Adding obstacles normally keeps people away. But not when it comes to Metro Dash, which was originally a four-mile race scattered with functional fitness pit stops. For last year's events, one of those was the "gantlet," a mini-obstacle course involving tire flips, kettlebell swings and a sled pull. "The feedback was everyone loved the gantlet, so we took the running out of it," creator Sean Ofeldt says.

The concept has proved popular, boosting attendance from 500 in the District last year to a sellout field of 1,800 expected from 7 a.m. to 7 p.m. Saturday for the race at the Plateau at National Harbor, Harborview Avenue and Oxon Hill Road. Participation in the event has also increased across the country, which Ofeldt attributes to the fact that it has tapped into a community of exercise enthusiasts who don't normally get to compete. "Runners can go out there any weekend and race," he says. "But CrossFitters, boot campers, where do they stand?"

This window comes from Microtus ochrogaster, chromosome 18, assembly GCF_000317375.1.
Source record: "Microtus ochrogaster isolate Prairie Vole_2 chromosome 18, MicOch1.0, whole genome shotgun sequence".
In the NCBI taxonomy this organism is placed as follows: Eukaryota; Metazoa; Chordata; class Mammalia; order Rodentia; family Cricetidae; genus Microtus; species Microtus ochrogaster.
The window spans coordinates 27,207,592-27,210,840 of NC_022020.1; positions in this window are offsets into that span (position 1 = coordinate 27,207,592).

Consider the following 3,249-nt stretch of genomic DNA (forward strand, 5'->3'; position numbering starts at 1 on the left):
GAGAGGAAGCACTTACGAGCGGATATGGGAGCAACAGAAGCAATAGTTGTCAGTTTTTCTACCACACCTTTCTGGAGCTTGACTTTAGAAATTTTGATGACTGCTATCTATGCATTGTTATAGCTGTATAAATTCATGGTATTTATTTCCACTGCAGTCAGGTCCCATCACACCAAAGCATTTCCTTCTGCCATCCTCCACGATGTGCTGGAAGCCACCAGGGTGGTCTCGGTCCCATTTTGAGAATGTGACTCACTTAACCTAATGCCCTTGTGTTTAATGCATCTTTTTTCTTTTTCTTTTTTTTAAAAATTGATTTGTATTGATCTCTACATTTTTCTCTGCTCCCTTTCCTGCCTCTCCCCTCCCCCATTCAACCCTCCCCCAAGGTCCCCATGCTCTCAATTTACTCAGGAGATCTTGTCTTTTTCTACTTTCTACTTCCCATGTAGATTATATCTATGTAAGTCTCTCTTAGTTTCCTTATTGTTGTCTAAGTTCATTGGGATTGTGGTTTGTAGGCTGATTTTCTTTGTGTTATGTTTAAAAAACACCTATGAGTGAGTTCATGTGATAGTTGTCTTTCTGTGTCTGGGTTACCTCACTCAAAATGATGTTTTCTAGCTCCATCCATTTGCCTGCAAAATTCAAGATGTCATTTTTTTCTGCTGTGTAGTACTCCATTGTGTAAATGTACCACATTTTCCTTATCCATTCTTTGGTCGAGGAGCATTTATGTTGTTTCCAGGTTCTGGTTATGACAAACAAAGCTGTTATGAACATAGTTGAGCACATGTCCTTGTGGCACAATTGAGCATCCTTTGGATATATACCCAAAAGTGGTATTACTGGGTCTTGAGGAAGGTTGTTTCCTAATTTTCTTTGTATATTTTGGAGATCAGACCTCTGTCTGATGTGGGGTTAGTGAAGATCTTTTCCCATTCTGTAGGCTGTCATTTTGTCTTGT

At Urban Evolution athlete Sean Coyne, 29, of Alexandria, flips an enormous tire 10 times as part of training for the upcoming obstacle course race, Metro Dash. (Katherine Frey/The Washington Post)

One selling point is that the format takes much less time than typical races. Speedsters can tear through the course in six or seven minutes. Even on the slower end of the spectrum, it's over in less than 20 minutes. That doesn't mean it's easy, of course. "You're constantly stressing your body in every plane and switching it every few seconds," Ofeldt says. The course is designed to maximize difficulty, so monkey bars come right after you've pooped out your arms and upper body hauling 35-pound kettlebells around. Just remember that you never have that far to go. "People who try to catch their breath get to the end and think, 'I should have pushed harder,'" Ofeldt says. "Don't pace yourself and you'll walk away happy."